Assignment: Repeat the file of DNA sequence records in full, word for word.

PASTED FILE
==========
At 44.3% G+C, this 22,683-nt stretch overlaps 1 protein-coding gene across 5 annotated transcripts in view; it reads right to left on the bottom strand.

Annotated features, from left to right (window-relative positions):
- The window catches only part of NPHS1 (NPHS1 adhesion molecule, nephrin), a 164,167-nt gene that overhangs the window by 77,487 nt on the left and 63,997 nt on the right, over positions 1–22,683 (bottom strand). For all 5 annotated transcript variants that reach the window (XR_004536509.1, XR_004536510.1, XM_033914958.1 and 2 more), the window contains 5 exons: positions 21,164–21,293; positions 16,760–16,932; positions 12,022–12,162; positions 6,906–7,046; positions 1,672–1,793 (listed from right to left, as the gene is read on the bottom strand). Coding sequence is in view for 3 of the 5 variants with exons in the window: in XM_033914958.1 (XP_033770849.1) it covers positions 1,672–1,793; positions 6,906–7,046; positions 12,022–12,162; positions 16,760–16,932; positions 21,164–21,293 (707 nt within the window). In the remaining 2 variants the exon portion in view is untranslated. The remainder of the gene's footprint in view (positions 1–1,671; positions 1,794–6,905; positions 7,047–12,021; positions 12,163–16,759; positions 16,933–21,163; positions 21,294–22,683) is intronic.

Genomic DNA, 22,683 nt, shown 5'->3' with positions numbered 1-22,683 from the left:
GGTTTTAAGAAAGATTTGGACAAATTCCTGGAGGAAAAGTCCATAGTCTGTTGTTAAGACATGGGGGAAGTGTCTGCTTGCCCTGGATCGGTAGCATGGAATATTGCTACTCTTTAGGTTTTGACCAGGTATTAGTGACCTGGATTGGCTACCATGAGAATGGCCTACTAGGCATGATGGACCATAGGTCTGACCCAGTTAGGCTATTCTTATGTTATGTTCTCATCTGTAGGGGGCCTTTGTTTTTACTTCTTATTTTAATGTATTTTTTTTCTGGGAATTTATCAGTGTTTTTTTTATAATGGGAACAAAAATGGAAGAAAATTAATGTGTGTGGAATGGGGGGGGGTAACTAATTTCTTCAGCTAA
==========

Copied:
At 44.3% G+C, this 22,683-nt stretch overlaps 1 protein-coding gene across 5 annotated transcripts in view; it reads right to left on the bottom strand.

Annotated features, from left to right (window-relative positions):
- The window catches only part of NPHS1 (NPHS1 adhesion molecule, nephrin), a 164,167-nt gene that overhangs the window by 77,487 nt on the left and 63,997 nt on the right, over positions 1–22,683 (bottom strand). For all 5 annotated transcript variants that reach the window (XR_004536509.1, XR_004536510.1, XM_033914958.1 and 2 more), the window contains 5 exons: positions 21,164–21,293; positions 16,760–16,932; positions 12,022–12,162; positions 6,906–7,046; positions 1,672–1,793 (listed from right to left, as the gene is read on the bottom strand). Coding sequence is in view for 3 of the 5 variants with exons in the window: in XM_033914958.1 (XP_033770849.1) it covers positions 1,672–1,793; positions 6,906–7,046; positions 12,022–12,162; positions 16,760–16,932; positions 21,164–21,293 (707 nt within the window). In the remaining 2 variants the exon portion in view is untranslated. The remainder of the gene's footprint in view (positions 1–1,671; positions 1,794–6,905; positions 7,047–12,021; positions 12,163–16,759; positions 16,933–21,163; positions 21,294–22,683) is intronic.

Genomic DNA, 22,683 nt, shown 5'->3' with positions numbered 1-22,683 from the left:
GGTTTTAAGAAAGATTTGGACAAATTCCTGGAGGAAAAGTCCATAGTCTGTTGTTAAGACATGGGGGAAGTGTCTGCTTGCCCTGGATCGGTAGCATGGAATATTGCTACTCTTTAGGTTTTGACCAGGTATTAGTGACCTGGATTGGCTACCATGAGAATGGCCTACTAGGCATGATGGACCATAGGTCTGACCCAGTTAGGCTATTCTTATGTTATGTTCTCATCTGTAGGGGGCCTTTGTTTTTACTTCTTATTTTAATGTATTTTTTTTCTGGGAATTTATCAGTGTTTTTTTTATAATGGGAACAAAAATGGAAGAAAATTAATGTGTGTGGAATGGGGGGGGGTAACTAATTTCTTCAGCTAA